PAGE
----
PedPDX is Portland’s new Citywide Pedestrian Plan, adopted by City Council in June 2019. PedPDX prioritizes sidewalk and crossing improvements along with other initiatives to make walking safer and more comfortable across the city.
In the early work developing the work plan for PedPDX, project staff struggled with how to acknowledge the very different experiences that Portlanders have navigating the city as pedestrians. Specifically, they were aware of a 2017 study led by Kimberly Kahn at Portland State University (“Racial bias in driver yielding behavior at crosswalks”) that found that drivers are less likely to stop for Black pedestrians waiting in a crosswalk than for White pedestrians. The study found that Black male pedestrians were passed by twice as many cars and waited 32% longer than White male pedestrians. They were also aware of data indicating that Black pedestrians in Portland are stopped by police at higher rates than pedestrians of other races.
The vision of PedPDX is to make Portland a great walking city for all. Accomplishing this required us to have a better understanding of the different set of challenges faced by non-white people walking on Portland streets.
A key element of the early PedPDX public involvement strategy included a broad, citywide survey asking Portlanders to tell PBOT their priorities for making Portland a more walkable city. Out of the 5,405 total survey respondents, 2% of total respondents identified as Black/ African American/African, however they represent 5.7% of Portland’s overall population.
In recognition of the low response rates from Black Portlanders in comparison to their counterparts and the need for a deeper understanding of the concerns, interests, and needs specific to the Black community, the PedPDX project team sought assistance for facilitating additional outreach efforts.
PBOT Equity + Inclusion staff volunteered to organize and facilitate two Walking While Black focus groups to better understand the walking priorities, transportation barriers, and experiences that are unique to Black Portlanders. Staff worked with community partners from the Portland African American Leadership Forum (PAALF), Black Parent Initiative (BPI) and Immigrant and Refugee Community Organization (IRCO) Africa House to host the two focus groups. Facilitators provided a space for Black Portlanders to speak candidly about their Walking While Black experience in Portland.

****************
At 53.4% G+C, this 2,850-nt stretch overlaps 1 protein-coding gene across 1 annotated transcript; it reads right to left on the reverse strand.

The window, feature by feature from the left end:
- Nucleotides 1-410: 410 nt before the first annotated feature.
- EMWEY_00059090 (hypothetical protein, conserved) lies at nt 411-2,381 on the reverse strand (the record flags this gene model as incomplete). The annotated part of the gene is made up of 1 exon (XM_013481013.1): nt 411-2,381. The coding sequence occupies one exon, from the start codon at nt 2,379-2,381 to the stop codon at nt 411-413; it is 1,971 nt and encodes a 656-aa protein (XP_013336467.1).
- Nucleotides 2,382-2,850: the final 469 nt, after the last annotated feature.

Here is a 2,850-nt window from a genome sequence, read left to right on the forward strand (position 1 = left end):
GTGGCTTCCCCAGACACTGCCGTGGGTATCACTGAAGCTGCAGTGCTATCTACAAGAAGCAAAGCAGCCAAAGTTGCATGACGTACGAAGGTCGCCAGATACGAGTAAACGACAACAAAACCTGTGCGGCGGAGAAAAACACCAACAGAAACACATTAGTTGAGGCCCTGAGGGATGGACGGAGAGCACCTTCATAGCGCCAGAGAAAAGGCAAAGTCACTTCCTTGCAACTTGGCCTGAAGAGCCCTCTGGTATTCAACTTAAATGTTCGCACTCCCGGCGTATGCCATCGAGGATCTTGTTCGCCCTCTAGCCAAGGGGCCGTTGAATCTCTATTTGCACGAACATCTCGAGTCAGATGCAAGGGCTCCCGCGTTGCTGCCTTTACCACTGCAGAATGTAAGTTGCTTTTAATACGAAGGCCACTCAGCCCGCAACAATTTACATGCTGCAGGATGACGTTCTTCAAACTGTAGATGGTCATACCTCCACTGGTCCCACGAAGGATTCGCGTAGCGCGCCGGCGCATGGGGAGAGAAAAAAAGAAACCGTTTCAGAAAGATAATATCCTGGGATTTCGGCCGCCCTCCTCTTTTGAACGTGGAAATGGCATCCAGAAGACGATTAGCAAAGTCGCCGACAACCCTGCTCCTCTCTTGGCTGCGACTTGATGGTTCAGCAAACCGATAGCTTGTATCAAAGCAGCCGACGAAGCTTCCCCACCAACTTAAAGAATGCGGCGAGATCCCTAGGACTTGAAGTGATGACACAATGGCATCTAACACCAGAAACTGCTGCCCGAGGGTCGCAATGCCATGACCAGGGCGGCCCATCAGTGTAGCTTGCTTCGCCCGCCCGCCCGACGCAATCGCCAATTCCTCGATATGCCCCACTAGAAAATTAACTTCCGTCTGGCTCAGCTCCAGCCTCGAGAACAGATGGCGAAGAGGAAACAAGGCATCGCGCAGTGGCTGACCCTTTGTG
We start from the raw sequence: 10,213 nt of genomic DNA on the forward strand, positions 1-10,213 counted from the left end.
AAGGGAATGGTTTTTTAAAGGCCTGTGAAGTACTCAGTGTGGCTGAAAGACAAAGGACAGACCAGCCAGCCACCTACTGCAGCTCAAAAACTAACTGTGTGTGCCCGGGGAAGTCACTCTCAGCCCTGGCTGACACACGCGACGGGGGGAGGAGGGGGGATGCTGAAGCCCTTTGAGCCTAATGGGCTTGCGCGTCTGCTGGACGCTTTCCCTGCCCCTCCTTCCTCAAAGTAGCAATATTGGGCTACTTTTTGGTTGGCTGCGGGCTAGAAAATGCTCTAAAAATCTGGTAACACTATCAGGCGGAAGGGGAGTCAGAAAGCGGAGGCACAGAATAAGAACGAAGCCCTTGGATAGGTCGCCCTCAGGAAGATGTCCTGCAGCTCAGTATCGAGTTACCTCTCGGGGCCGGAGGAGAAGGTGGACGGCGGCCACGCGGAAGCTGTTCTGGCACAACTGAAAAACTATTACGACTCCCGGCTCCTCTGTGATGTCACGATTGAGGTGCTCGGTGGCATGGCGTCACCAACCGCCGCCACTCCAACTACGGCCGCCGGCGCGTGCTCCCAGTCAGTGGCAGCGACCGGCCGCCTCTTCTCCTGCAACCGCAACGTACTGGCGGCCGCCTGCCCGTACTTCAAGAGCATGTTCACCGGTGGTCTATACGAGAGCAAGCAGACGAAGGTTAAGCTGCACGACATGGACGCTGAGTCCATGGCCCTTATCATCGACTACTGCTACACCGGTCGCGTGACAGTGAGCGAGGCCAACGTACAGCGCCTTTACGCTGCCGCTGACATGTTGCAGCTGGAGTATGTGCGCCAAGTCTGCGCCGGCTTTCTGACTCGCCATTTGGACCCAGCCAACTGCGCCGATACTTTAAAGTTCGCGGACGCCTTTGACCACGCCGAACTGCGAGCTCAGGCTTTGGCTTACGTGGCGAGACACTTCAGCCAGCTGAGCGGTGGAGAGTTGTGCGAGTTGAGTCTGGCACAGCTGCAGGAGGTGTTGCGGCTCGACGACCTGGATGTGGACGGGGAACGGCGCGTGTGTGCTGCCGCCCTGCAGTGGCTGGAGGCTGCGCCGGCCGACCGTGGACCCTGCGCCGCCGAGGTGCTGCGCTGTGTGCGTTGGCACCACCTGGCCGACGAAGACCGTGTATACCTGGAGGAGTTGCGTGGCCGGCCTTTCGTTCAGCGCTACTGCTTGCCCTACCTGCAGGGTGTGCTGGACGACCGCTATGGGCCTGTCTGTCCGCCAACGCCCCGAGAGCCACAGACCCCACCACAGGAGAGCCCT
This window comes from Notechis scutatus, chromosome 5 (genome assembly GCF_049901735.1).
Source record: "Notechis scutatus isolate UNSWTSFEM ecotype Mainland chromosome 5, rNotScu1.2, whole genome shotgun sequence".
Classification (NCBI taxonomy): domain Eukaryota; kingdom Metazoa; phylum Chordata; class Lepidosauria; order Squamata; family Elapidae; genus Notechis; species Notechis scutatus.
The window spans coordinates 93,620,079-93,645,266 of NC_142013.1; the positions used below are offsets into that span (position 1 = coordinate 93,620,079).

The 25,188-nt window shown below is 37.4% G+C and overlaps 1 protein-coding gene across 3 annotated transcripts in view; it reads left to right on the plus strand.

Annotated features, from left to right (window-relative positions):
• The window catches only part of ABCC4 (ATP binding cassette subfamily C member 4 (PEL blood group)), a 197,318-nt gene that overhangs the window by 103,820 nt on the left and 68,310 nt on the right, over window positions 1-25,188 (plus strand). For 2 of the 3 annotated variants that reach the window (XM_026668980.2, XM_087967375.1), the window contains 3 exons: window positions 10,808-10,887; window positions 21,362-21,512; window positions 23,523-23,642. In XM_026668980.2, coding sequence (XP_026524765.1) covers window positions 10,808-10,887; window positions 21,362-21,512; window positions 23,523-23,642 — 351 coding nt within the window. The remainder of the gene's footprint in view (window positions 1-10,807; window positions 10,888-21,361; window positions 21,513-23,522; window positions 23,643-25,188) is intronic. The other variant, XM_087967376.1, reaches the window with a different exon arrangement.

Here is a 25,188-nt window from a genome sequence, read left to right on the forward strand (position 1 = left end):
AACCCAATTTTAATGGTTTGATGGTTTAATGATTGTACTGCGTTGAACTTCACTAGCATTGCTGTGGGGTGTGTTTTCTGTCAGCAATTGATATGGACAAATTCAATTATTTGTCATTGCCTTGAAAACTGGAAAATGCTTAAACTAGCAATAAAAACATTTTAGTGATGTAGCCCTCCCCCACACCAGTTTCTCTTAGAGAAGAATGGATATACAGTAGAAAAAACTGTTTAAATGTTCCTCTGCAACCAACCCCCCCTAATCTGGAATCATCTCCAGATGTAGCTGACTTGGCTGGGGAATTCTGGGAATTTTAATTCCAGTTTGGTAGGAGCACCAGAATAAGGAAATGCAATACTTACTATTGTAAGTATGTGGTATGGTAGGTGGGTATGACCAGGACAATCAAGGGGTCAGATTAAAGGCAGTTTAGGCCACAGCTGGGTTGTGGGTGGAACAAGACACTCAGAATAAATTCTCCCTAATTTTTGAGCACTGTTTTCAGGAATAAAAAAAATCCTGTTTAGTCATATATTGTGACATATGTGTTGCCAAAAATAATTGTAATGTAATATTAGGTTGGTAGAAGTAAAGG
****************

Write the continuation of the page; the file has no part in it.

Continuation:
The feedback that the project team received from Walking While Black participants truly impacted the content of PedPDX and has directly influenced PBOT funding priorities. The feedback from Walking While Black directly informed six actions in the PedPDX toolbox intended to address public safety and security concerns for people walking on city sidewalks. One of the most striking messages that arose from participants (that did not arise from the citywide survey) was the need for more and better street lighting. Inadequate street lighting was cited as the number one barrier to walking by Walking While Black participants.
Focus group discussion about lighting led to a deeper understanding about concerns for personal safety in public spaces and during travel commutes. Participants shared the choices they make on a daily basis to travel on routes that make them feel safe and visible, even if the travel route is longer or the travel option is more expensive. This feedback helped PBOT staff better understand the importance of better street lighting not only to improve traffic safety, but also to provide a better sense of personal safety and security for people walking.
In response to what we heard, PBOT Signals and Street Lighting has updated the City’s street lighting level guidelines. These new guidelines were adopted with PedPDX and are already being implemented as part of capital projects. Additionally, PBOT is currently developing a funding strategy to improve lighting conditions and pedestrian visibility with a focus on High Crash Corridors and intersections within historically underserved areas. This includes a dedicated funds within the Fixing Our Streets bond renewal proposal specifically earmarked for street lighting improvements.
“When there are no lights, I feel unsafe. I don’t have the choice, I have to take the MAX, I have to walk.”
Walking While Black focus group participant
“Lighting is very important if we really want to protect Black lives, not everyone has shiny clothes on them. Proper lighting especially helps people with dark skin. If we had enough light everywhere, it would be safer citywide to walk while Black. White drivers don’t see Black people, even in [the] daytime. “
Walking While Black Focus Group participant